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Thursday, June 18, 2015

What is Immunotherapy or Biologic therapy for cancer treatment

Cancer immunotherapy—treatments that harness and enhance the innate powers of the immune system to fight cancer—represents the most promising new cancer treatment approach since the development of the first chemotherapies in the late 1940s.
Because of the immune system’s extraordinary power, its capacity for memory, its exquisite specificity, and its central and universal role in human biology, these treatments have the potential to achieve complete, long-lasting remissions and cancer cures, with few or no side effects, and for any cancer patient, regardless of their cancer type.
For 60 years, Cancer Research Institute (CRI) has been the pioneer in advancing this highly promising new class of treatment. Because of this investment, cancer immunotherapy today is a highly active and exciting field, with unprecedented potential to deliver on the decades-long promise of discovering, developing, and delivering safe and effective treatments that make a meaningful difference in the lives of patients fighting the disease.
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Immunotherapy, also called biologic therapy, is a type of cancer treatment designed to boost the body's natural defenses to fight the cancer. It uses materials either made by the body or in a laboratory to improve, target, or restore immune system function. It is not entirely clear how immunotherapy treats cancer. However, it may work in the following ways:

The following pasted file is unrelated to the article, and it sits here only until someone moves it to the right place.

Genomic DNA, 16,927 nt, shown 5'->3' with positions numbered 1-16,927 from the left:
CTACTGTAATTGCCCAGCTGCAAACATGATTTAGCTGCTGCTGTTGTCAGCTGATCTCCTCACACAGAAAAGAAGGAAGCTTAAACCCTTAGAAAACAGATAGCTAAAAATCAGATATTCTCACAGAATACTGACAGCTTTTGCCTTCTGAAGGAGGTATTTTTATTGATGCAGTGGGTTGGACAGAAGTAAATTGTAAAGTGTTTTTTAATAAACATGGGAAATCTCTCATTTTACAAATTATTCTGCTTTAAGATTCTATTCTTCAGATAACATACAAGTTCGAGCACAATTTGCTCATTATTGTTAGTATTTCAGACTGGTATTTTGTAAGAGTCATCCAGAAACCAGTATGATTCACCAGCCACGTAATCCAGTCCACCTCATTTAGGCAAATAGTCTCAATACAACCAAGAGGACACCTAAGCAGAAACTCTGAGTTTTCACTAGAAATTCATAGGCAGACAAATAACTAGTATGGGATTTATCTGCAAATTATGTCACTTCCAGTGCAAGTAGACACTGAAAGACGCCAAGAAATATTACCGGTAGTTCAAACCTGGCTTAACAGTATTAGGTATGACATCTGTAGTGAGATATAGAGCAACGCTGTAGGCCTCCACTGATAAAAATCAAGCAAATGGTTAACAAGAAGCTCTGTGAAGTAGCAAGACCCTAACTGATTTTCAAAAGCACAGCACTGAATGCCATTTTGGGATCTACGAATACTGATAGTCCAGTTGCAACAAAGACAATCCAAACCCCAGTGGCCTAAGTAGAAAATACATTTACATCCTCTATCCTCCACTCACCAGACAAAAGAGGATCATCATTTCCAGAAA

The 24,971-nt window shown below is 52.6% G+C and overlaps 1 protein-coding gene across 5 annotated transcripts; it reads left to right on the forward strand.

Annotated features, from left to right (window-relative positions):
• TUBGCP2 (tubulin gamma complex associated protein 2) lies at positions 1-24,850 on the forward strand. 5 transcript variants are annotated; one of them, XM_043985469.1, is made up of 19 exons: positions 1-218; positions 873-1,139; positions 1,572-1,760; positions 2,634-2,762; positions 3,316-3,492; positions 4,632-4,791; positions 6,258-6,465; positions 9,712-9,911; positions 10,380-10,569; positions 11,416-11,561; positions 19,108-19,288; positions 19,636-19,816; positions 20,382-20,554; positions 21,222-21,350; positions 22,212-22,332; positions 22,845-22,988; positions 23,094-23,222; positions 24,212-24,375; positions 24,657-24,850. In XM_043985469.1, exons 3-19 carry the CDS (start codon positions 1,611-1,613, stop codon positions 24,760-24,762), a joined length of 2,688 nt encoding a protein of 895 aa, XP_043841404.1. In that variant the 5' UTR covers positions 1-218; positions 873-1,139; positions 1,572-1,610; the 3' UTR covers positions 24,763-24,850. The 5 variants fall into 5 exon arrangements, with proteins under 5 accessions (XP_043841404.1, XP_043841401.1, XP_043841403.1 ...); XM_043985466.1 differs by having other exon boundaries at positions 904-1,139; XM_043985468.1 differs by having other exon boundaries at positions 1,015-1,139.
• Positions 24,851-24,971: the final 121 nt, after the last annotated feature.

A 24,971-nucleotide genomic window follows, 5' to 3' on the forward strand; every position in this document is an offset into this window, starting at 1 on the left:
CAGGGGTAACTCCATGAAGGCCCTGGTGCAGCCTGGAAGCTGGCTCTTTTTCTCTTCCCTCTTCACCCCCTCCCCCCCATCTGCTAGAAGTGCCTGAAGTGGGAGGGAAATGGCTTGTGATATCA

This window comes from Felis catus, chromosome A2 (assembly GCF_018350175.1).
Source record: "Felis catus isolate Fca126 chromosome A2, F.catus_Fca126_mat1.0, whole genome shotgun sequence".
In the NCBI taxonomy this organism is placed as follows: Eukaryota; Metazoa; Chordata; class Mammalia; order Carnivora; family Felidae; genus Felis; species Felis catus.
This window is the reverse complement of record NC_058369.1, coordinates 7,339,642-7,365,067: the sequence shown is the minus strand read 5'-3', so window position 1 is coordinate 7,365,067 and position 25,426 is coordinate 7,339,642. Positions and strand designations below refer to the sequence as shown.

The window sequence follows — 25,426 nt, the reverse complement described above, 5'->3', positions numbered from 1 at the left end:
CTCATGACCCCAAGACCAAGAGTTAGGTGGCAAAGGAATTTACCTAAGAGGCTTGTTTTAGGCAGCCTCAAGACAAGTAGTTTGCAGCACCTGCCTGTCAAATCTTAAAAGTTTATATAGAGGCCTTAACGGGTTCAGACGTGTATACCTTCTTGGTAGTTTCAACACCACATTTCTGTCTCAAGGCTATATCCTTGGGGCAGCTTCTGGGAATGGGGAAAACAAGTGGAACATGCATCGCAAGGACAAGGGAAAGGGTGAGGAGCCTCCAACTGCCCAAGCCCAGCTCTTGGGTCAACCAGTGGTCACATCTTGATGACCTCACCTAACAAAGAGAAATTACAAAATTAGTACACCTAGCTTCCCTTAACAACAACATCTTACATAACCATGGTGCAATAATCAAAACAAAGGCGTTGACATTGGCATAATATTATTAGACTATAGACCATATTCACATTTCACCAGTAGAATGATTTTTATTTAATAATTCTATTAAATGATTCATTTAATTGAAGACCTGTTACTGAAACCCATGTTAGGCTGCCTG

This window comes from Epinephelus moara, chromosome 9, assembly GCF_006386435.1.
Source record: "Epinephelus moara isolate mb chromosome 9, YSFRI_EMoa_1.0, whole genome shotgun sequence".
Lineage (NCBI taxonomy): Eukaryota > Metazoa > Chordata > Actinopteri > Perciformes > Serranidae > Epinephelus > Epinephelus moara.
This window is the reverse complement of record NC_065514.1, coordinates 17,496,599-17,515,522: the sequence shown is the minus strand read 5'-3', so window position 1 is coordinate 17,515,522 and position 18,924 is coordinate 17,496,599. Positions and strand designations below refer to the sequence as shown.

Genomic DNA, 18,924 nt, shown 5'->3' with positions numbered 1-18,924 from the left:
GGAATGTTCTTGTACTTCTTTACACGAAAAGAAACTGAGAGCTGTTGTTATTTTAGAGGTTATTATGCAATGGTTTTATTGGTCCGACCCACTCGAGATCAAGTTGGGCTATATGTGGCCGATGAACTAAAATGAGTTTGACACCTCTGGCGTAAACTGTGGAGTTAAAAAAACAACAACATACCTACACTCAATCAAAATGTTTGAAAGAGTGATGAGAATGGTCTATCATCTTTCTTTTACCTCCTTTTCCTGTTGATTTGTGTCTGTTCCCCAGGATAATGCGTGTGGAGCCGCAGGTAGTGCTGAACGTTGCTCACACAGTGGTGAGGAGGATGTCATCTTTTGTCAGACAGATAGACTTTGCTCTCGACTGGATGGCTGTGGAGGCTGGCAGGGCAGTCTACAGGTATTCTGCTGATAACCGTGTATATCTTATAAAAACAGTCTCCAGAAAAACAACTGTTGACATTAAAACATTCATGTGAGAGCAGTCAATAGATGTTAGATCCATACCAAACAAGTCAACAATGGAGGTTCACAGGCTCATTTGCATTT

• Stopping or slowing the growth of cancer cells
  • Stopping cancer from spreading to other parts of the body
  • Helping the immune system work better at destroying cancer cells.
There are several types of immunotherapy, including monoclonal antibodies, non-specific immunotherapies, and cancer vaccines.

Monoclonal antibodies

When the body’s immune system detects antigens, it produces antibodies. Antigens are harmful substances, such as bacteria, viruses, fungi, or parasites. Antibodies are proteins that fight infection. Monoclonal antibodies are made in a laboratory. When they are given to patients, they act like the antibodies the body produces naturally. A monoclonal antibody is directed against a specific protein in the cancer cells, and it does not affect the cells that do not have that protein. When a monoclonal antibody attaches to a cancer cell, they may accomplish the following goals: